Hungary special report 2015: György Matolcsy – Architect of resurgence

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As economy minister and central bank governor, György Matolcsy has been one of the leaders of Hungary’s unconventional drive to economic recovery

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When György Matolcsy was nominated to the post of governor of the Hungarian National Bank (MNB) in March 2013 by premier Viktor Orbán, the country’s finances remained in a fragile state. Hungary had emerged from the global financial crisis intact, but confidence remained at a low ebb. The national stock of debt remained at perilous levels. Banks were lending too little, particularly to smaller and medium-sized companies. A pre-crisis growth model based on consumption and leverage, having vanished, was still to be replaced.

Orbán’s decision to promote his economy minister to run the central bank was not without its critics. Matolcsy was viewed by some, particularly in consensus-seeking Brussels, as unorthodox, a non-conformist. In a continent clinging (mostly unsuccessfully) to the strictures of austerity, his adherence to Keynesian growth principles swam against the tide.

Yet the appointment proved inspired, showing that bold decisions can pay off. After shrinking in the first three months of 2013, Hungary’s economy returned to growth the following quarter and has never looked back. Gross domestic product is on track to have grown by around 3% in 2014, and by 2% and 2.5% respectively in 2015 and 2016, according to London-based Capital Economics.

New levies on the financial services sector irked some foreign lenders, but allowed the government to cut income and corporate tax rates, underpinning growth, slashing debt and building renewed national confidence and stability. In the third quarter of 2014, the government deficit fell to HUF109 billion ($405 million) or 1.4% of GDP, according to the Central Statistical Office, a level bettered only twice in the past 15 years.

Tough decisions

Matolcsy, who is rarely interviewed by the international media, made time in December to talk to Euromoney at the MNB’s headquarters in Budapest. The engaging and driven central bank chief, widely seen as one of the primary architects of Hungary’s financial resurgence, is nonetheless keen to highlight the continuing importance of tough decisions made in the early days of the Orbán administration.

In the months following the 2010 general election, the government made a conscious decision to blaze its own trail, Matolcsy says, launching "a series of statutory reforms, without which we couldn’t have turned the economy around, returned to growth and, crucially, cut the deficit". Under Orbán, the government "flatly rejected the official orthodox and conventional economic policy mix of the European Commission", abandoning austerity in favour of a series of structural reforms, resulting in a "stronger economy and political stability".

While the second of those points may be debatable depending on the definition of political stability (the government has survived the past five years intact, though its popularity has waned, leading to periodic marches across the capital, Budapest) there is little doubting the truth of the former. Or, indeed, the success of the unorthodox measures used to embed growth in a once embattled economy.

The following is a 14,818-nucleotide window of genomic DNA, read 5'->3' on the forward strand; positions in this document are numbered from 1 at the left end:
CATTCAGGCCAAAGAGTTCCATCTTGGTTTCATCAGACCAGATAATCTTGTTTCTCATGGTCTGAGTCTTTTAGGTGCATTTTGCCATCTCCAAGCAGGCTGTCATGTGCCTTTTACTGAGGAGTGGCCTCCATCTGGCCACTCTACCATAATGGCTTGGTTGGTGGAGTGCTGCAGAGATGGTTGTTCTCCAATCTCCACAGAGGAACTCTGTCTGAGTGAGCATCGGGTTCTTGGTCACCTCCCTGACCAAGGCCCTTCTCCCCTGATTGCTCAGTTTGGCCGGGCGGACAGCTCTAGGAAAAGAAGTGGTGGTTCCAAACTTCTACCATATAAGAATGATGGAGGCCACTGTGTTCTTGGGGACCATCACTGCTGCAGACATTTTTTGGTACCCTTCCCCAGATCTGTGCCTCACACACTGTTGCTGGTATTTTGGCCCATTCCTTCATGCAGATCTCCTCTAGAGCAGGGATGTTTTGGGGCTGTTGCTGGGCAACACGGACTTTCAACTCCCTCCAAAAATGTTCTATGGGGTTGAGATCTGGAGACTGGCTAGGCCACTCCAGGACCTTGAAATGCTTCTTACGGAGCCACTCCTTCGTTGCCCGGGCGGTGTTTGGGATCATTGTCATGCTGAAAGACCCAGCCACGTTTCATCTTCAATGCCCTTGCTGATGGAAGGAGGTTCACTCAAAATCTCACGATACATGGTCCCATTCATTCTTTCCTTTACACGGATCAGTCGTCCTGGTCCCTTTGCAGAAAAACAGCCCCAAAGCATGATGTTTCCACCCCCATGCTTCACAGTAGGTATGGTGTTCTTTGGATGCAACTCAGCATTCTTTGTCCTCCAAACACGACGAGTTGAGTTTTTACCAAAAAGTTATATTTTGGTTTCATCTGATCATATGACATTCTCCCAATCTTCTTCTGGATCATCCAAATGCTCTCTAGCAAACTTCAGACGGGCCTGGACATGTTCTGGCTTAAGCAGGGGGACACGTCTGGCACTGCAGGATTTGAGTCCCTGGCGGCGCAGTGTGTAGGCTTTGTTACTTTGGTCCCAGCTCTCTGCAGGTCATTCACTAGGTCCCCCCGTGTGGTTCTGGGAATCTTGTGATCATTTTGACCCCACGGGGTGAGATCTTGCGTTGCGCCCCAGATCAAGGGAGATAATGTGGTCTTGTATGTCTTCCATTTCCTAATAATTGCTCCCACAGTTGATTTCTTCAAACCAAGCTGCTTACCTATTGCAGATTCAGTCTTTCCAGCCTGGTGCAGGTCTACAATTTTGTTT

Central Bank Gov
 The blend of policies and measures turned out to be very successful, creating room for an unconstrained, independent monetary policy 

György Matolcsy, MNB

Tax shake-up

Hungary has in recent years shaken up its tax system, slashing taxes levied on households and corporates in a push to accelerate growth, while balancing the books by imposing new or raising existing taxes on industries ranging from banks to mining to telecommunications. Lenders bore the brunt of the changes, hit by a direct tax on profits and a broader financial transactions levy that raised the tax on wire transfers and cash withdrawals. Banks grumbled at the time, but few now doubt the success of this radical (at least in modern European terms) attempt to generate growth while balancing the books. Total net external debt, which peaked at 120% of GDP in 2009, dipped below 70% at end-2014 for the first time since 2006, and continues to fall.

For his part, Matolcsy sees the reforms, designed to create, for the first time in decades, a well-balanced economy with low unemployment and a high rate of economic productivity, as a "successful blend of conventional and unconventional economic policy. On the one hand, we cut both the budget deficit and taxes on labour – both can be regarded as conventional measures," the central bank chief notes. "On the other hand, we also introduced unconventional measures, such as the bank levy. That blend of policies and measures turned out to be very successful, creating room for an unconstrained, independent monetary policy."

Another vital facet of the country’s resurgence has been its Funding for Growth (FGS) plan, a low-interest funding scheme based on the Bank of England’s Funding for Lending approach and aimed at boosting lending to local small- and medium-sized enterprises. Despite being the lifeblood of Hungary’s economy, SMEs were suffering from a serious credit crunch by the spring of 2013. Matolcsy remembers bumping into European Central Bank president Mario Draghi in the early days of his job. "He said to me: 'Oh, you’re the guy from the country with the credit crunch’. The situation was dangerous, critical even."